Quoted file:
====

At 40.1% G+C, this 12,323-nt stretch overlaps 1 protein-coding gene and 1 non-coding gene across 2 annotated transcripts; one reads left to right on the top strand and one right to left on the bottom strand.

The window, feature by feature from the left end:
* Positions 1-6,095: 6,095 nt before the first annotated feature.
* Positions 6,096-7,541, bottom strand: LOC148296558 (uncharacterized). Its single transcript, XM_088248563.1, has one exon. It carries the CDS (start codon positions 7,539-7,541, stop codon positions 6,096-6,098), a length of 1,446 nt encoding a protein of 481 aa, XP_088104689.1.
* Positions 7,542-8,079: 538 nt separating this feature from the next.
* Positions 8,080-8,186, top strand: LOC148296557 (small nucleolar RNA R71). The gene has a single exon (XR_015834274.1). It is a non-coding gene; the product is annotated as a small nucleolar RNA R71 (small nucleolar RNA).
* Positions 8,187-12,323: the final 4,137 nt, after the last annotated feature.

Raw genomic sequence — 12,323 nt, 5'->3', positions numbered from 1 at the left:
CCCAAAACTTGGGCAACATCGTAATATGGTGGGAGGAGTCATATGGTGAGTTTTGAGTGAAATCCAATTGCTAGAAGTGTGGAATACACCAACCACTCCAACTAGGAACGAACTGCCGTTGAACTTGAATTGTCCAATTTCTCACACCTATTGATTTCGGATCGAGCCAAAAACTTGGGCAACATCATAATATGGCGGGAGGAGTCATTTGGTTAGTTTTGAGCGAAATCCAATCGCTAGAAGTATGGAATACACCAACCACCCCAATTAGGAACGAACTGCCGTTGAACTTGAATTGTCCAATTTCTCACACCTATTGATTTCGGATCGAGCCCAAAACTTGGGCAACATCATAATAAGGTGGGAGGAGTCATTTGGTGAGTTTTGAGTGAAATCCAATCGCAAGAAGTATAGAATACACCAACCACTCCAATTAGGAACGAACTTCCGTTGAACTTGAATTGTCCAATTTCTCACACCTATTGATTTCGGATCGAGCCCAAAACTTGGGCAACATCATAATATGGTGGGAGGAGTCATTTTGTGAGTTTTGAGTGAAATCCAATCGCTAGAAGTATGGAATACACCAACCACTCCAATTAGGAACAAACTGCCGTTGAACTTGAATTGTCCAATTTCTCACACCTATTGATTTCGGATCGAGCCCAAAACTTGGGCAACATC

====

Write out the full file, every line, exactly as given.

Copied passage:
At 40.1% G+C, this 12,323-nt stretch overlaps 1 protein-coding gene and 1 non-coding gene across 2 annotated transcripts; one reads left to right on the top strand and one right to left on the bottom strand.

The window, feature by feature from the left end:
* Positions 1-6,095: 6,095 nt before the first annotated feature.
* Positions 6,096-7,541, bottom strand: LOC148296558 (uncharacterized). Its single transcript, XM_088248563.1, has one exon. It carries the CDS (start codon positions 7,539-7,541, stop codon positions 6,096-6,098), a length of 1,446 nt encoding a protein of 481 aa, XP_088104689.1.
* Positions 7,542-8,079: 538 nt separating this feature from the next.
* Positions 8,080-8,186, top strand: LOC148296557 (small nucleolar RNA R71). The gene has a single exon (XR_015834274.1). It is a non-coding gene; the product is annotated as a small nucleolar RNA R71 (small nucleolar RNA).
* Positions 8,187-12,323: the final 4,137 nt, after the last annotated feature.

Raw genomic sequence — 12,323 nt, 5'->3', positions numbered from 1 at the left:
CCCAAAACTTGGGCAACATCGTAATATGGTGGGAGGAGTCATATGGTGAGTTTTGAGTGAAATCCAATTGCTAGAAGTGTGGAATACACCAACCACTCCAACTAGGAACGAACTGCCGTTGAACTTGAATTGTCCAATTTCTCACACCTATTGATTTCGGATCGAGCCAAAAACTTGGGCAACATCATAATATGGCGGGAGGAGTCATTTGGTTAGTTTTGAGCGAAATCCAATCGCTAGAAGTATGGAATACACCAACCACCCCAATTAGGAACGAACTGCCGTTGAACTTGAATTGTCCAATTTCTCACACCTATTGATTTCGGATCGAGCCCAAAACTTGGGCAACATCATAATAAGGTGGGAGGAGTCATTTGGTGAGTTTTGAGTGAAATCCAATCGCAAGAAGTATAGAATACACCAACCACTCCAATTAGGAACGAACTTCCGTTGAACTTGAATTGTCCAATTTCTCACACCTATTGATTTCGGATCGAGCCCAAAACTTGGGCAACATCATAATATGGTGGGAGGAGTCATTTTGTGAGTTTTGAGTGAAATCCAATCGCTAGAAGTATGGAATACACCAACCACTCCAATTAGGAACAAACTGCCGTTGAACTTGAATTGTCCAATTTCTCACACCTATTGATTTCGGATCGAGCCCAAAACTTGGGCAACATC